When the Customer says, ‘I Don’t Need Good Music Quality’

How do you convince clients they DO want good-quality sound for whole-house music when they insist they don’t care about fidelity?

When the Customer says, ‘I Don’t Need Good Music Quality’

Wayne Hyde of UK distributor CAVD says to appeal to the more practical side of good-quality multiroom audio for customers who insist they don't care about music fidelity.

If you’re an A/V integrator, I’m probably your worst nightmare. I’ll tell you I rarely listen to music, so just put in some cheap speakers so I can listen to NPR in any room of the house.

UK distributor Custom AV Distribution Limited (CAVD) knows my type. In a blog, technical manager Wayne Hyde writes:

If an AV installer tries to sell “better sound” it can easily lead to a blunt reply along the lines of, “I don’t need to hear every detail. I won’t be sitting down to listen in a critical way.”

Maybe they want a good audio set-up for surround sound, but when it comes to the whole house, “Joe Public [just] wants background multiroom music,” Hyde says.

The response, he says, isn’t try to convince Mr. and Ms. Public that music sounds so much better when you can hear every instrument and every nuance.

“When it sounds good, you listen for longer, to whole albums, not just the hits.”

— Wayne Hyde, CAVD

Instead, frame the conversation in more practical terms. When you’re getting ready in the morning, you don’t want to strain to hear the news. While cleaning the home, you want to hear an audio book clearly while rambling around.

Importantly, he says, a good-quality multiroom audio system “means hearing more at a lower volume, which is crucial for many properties to help avoid noise pollution.”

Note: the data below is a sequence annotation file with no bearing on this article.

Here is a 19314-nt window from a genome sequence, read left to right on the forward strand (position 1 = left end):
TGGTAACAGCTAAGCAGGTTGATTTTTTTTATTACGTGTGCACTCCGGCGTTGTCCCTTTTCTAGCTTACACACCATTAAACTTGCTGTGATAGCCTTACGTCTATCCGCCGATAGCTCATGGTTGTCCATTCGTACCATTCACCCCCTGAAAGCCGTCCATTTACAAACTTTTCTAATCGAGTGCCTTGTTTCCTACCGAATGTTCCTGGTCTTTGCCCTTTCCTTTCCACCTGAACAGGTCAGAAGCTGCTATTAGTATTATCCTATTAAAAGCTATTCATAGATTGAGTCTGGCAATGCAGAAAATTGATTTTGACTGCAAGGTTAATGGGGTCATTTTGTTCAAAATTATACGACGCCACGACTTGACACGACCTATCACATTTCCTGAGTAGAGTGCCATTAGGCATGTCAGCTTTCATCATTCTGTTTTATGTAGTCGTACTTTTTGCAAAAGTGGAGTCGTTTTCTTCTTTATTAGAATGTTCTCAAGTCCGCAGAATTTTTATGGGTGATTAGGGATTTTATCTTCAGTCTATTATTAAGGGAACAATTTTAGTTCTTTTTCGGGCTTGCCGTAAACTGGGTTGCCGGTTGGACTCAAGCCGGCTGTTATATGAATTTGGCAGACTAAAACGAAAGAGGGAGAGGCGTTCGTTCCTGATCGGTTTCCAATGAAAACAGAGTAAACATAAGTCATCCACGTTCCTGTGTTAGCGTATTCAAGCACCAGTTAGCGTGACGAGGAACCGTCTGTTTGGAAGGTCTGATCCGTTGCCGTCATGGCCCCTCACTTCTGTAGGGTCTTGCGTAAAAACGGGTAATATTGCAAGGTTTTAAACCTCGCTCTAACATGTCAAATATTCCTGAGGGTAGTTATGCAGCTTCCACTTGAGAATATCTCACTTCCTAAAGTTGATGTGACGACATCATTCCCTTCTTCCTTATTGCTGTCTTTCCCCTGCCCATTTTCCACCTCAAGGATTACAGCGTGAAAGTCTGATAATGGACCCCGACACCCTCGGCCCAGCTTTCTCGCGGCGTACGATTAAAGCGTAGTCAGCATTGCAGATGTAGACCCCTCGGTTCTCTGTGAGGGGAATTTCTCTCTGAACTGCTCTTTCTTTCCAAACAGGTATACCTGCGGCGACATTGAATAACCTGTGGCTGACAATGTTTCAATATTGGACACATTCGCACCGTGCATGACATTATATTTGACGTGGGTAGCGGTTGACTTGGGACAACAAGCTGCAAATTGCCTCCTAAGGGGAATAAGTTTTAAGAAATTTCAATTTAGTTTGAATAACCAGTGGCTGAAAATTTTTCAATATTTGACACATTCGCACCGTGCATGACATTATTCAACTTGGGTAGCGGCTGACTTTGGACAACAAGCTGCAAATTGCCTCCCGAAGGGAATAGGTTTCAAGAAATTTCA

And then there’s this: “When it sounds good, you listen for longer, to whole albums, not just the hits.”

That would be the answer to my own objections because it might be that I “never listen to music” because it never sounds good.

(Or, perhaps, I just like it quiet, like Hyde’s father-in-law, who allegedly says, “The best music is silence.”)

Hyde says good sound quality matters to everyone, not just audiophiles: “A great sounding home is a happier home.”

In the kitchen, it makes cooking and cleaning “more fun.” At BBQ time, it “helps keep the party going.” And at bath-time, good sound is much more soothing than crackly background music.

Read the entire blog at CAVD.

About the Author

Julie Jacobson
Julie Jacobson:

Julie Jacobson is founding editor of CE Pro, the leading media brand for the home-technology channel. She has covered the smart-home industry since 1994, long before there was much of an Internet, let alone an Internet of things. Currently she studies, speaks, writes and rabble-rouses in the areas of home automation, security, networked A/V, wellness-related technology, biophilic design, and the business of home technology. Julie majored in Economics at the University of Michigan, spent a year abroad at Cambridge University, and earned an MBA from the University of Texas at Austin. She is a recipient of the annual CTA TechHome Leadership Award, and a CEDIA Fellows honoree. A washed-up Ultimate Frisbee player, Julie currently resides in San Antonio, Texas and sometimes St. Paul, Minn. Follow on Twitter: @juliejacobson


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